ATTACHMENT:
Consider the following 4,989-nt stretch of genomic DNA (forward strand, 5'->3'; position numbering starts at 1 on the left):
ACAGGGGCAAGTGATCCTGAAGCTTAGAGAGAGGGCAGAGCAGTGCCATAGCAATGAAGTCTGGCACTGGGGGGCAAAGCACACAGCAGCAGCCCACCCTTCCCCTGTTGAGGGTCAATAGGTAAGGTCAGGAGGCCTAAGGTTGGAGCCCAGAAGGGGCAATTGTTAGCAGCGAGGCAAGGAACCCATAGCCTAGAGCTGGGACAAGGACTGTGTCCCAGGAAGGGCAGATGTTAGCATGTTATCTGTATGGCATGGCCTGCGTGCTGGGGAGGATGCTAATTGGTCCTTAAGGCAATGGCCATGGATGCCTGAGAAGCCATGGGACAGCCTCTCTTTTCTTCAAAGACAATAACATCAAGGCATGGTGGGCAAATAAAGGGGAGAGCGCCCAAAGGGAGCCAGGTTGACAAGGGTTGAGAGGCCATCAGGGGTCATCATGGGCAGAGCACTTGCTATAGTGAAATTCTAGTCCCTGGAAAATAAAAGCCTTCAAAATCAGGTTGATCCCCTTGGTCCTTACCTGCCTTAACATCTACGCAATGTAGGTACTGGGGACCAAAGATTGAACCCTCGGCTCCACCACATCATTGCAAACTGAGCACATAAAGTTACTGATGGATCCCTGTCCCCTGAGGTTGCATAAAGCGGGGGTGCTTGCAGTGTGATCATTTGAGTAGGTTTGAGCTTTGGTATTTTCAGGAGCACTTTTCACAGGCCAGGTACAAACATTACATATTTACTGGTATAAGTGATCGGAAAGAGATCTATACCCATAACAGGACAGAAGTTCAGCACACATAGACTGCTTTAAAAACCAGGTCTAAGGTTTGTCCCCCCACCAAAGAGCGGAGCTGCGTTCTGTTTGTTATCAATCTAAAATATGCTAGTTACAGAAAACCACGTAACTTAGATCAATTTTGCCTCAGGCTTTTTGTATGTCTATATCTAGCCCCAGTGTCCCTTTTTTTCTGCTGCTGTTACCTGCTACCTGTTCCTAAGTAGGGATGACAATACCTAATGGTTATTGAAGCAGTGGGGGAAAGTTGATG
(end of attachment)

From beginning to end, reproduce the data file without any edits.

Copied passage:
Consider the following 4,989-nt stretch of genomic DNA (forward strand, 5'->3'; position numbering starts at 1 on the left):
ACAGGGGCAAGTGATCCTGAAGCTTAGAGAGAGGGCAGAGCAGTGCCATAGCAATGAAGTCTGGCACTGGGGGGCAAAGCACACAGCAGCAGCCCACCCTTCCCCTGTTGAGGGTCAATAGGTAAGGTCAGGAGGCCTAAGGTTGGAGCCCAGAAGGGGCAATTGTTAGCAGCGAGGCAAGGAACCCATAGCCTAGAGCTGGGACAAGGACTGTGTCCCAGGAAGGGCAGATGTTAGCATGTTATCTGTATGGCATGGCCTGCGTGCTGGGGAGGATGCTAATTGGTCCTTAAGGCAATGGCCATGGATGCCTGAGAAGCCATGGGACAGCCTCTCTTTTCTTCAAAGACAATAACATCAAGGCATGGTGGGCAAATAAAGGGGAGAGCGCCCAAAGGGAGCCAGGTTGACAAGGGTTGAGAGGCCATCAGGGGTCATCATGGGCAGAGCACTTGCTATAGTGAAATTCTAGTCCCTGGAAAATAAAAGCCTTCAAAATCAGGTTGATCCCCTTGGTCCTTACCTGCCTTAACATCTACGCAATGTAGGTACTGGGGACCAAAGATTGAACCCTCGGCTCCACCACATCATTGCAAACTGAGCACATAAAGTTACTGATGGATCCCTGTCCCCTGAGGTTGCATAAAGCGGGGGTGCTTGCAGTGTGATCATTTGAGTAGGTTTGAGCTTTGGTATTTTCAGGAGCACTTTTCACAGGCCAGGTACAAACATTACATATTTACTGGTATAAGTGATCGGAAAGAGATCTATACCCATAACAGGACAGAAGTTCAGCACACATAGACTGCTTTAAAAACCAGGTCTAAGGTTTGTCCCCCCACCAAAGAGCGGAGCTGCGTTCTGTTTGTTATCAATCTAAAATATGCTAGTTACAGAAAACCACGTAACTTAGATCAATTTTGCCTCAGGCTTTTTGTATGTCTATATCTAGCCCCAGTGTCCCTTTTTTTCTGCTGCTGTTACCTGCTACCTGTTCCTAAGTAGGGATGACAATACCTAATGGTTATTGAAGCAGTGGGGGAAAGTTGATG